Here in Australia people indulge in silent sceptism. I am the only person I know who has been following this topic of climate change, global warming and other environmental issues for years. I'm a mother of five, my kids have grown up and left home. I work full time and meet people often in my work and normal life. None of my family discuss this topic, my siblings or off spring.

flourbug
11-07-2009, 07:22 AM
Hello Hilladelphia and welcome to This Blue Marble!

jason
11-07-2009, 08:04 AM
I'm sure it's been said elsewhere before, but it should be obvious to anyone that climate change is constantly happening on earth. There is no stable temperature. The question is cause.


Warm water is a required fuel for hurricanes. What's happening in the oceans "will add extra juice to the hurricanes," Curry said.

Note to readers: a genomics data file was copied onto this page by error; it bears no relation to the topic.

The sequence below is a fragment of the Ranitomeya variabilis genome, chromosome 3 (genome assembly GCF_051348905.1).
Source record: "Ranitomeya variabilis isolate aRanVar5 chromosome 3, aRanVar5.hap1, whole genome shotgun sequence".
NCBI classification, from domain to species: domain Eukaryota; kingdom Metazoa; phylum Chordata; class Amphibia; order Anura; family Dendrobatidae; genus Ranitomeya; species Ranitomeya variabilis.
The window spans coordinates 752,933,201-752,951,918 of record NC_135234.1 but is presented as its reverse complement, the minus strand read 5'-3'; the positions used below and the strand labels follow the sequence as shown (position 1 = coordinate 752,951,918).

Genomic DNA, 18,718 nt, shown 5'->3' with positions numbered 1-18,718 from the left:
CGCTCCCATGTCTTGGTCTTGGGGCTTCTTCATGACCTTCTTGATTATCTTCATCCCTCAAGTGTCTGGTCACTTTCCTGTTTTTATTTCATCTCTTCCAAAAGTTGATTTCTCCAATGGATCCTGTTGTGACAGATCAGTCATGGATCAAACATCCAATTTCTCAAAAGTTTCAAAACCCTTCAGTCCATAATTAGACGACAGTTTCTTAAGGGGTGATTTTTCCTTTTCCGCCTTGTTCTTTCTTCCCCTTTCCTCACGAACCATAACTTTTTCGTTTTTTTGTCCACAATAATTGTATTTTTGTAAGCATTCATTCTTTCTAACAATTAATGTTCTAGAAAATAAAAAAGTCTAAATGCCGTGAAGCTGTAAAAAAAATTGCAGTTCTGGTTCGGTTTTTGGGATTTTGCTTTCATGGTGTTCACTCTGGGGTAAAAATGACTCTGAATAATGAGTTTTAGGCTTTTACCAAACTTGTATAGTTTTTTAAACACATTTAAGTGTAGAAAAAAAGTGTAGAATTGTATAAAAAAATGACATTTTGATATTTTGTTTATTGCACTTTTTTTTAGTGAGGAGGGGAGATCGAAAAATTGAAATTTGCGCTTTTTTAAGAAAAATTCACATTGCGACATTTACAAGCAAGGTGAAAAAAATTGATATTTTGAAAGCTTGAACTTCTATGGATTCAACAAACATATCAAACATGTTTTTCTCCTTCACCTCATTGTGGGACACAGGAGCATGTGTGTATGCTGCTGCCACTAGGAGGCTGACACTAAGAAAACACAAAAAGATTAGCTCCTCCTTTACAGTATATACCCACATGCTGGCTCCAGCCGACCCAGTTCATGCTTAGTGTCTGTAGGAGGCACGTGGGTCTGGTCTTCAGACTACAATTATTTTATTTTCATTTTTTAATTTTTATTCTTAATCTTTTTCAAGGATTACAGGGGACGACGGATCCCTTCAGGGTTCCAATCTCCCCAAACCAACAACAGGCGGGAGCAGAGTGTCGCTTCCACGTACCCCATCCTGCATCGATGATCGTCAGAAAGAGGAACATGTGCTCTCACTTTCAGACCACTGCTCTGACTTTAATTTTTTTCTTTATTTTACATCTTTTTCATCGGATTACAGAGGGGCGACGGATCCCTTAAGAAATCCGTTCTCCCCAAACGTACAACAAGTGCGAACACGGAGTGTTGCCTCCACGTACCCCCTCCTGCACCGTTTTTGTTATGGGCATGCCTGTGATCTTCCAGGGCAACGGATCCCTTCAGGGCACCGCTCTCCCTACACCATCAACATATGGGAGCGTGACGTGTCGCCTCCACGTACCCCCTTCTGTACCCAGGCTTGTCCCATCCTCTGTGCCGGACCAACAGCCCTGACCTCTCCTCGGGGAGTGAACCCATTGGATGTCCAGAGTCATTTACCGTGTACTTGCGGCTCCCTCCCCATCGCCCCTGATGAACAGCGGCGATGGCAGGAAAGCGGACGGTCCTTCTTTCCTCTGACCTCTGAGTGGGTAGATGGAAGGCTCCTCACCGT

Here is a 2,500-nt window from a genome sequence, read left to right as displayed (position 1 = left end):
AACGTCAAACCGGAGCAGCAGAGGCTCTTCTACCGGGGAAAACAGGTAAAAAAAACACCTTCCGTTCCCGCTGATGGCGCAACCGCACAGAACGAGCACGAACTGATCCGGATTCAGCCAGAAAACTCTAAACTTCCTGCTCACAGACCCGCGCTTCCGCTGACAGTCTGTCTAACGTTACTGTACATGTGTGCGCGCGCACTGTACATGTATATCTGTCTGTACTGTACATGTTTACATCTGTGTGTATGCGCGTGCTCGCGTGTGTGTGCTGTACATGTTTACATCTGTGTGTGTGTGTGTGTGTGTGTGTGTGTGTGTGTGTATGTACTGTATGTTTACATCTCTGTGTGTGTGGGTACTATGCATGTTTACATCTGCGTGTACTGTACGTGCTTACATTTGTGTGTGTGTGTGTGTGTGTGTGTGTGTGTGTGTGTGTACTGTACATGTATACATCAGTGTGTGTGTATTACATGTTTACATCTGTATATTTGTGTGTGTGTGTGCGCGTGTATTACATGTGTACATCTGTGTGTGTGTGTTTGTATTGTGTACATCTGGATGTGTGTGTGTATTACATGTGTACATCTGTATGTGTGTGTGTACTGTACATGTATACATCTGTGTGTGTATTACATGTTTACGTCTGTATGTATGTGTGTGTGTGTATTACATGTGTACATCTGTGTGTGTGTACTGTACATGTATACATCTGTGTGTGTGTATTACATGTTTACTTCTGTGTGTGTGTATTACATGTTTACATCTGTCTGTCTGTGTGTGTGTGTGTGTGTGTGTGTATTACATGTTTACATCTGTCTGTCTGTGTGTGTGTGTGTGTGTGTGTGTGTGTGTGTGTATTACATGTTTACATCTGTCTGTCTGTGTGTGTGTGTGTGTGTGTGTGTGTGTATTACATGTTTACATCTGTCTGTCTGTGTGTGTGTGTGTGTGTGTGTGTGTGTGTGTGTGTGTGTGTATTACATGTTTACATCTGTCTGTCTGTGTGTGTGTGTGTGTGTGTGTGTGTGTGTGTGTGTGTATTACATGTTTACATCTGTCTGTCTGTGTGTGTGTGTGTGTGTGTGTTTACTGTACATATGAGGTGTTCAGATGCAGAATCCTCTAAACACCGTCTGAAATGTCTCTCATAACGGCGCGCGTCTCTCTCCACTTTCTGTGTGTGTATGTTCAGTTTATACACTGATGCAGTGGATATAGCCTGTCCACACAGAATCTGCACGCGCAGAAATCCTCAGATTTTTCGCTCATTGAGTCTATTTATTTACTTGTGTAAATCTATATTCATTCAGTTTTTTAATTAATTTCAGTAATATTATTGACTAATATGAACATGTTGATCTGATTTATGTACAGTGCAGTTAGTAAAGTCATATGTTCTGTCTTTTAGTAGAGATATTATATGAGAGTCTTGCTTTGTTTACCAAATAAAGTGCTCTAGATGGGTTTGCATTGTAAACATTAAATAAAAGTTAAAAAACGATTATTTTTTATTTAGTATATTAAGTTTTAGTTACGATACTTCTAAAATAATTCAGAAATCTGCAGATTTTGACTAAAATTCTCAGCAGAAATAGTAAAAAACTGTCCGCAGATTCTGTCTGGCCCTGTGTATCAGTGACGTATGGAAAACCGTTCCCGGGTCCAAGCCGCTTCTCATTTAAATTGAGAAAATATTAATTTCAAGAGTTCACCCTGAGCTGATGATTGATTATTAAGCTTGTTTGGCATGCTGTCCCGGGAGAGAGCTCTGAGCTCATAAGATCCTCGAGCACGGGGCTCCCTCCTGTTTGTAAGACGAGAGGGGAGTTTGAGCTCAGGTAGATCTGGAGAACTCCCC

Funny considering how abnormally mild this year's hurricane season has been :)

Oric
11-07-2009, 08:28 AM
I'm sure it's been said elsewhere before, but it should be obvious to anyone that climate change is constantly happening on earth. There is no stable temperature. The question is cause.




Funny considering how abnormally mild this year's hurricane season has been :)

Calm before storm ?

hillsidedigger
11-07-2009, 09:34 AM
I'm sure it's been said elsewhere before, but it should be obvious to anyone that climate change is constantly happening on earth. There is no stable temperature. The question is cause.




Funny considering how abnormally mild this year's hurricane season has been :)

Did you notice the number and severity of Pacific typhoons this year? Afterall, it is a worldwide issue.

jason
11-07-2009, 09:36 AM
I refuse to believe you can get any meaningful information looking at numbers from a year to year time span. We're talking about a complex and massive system that fluctuates. Average it out over 10 years or more to see if there is a trend.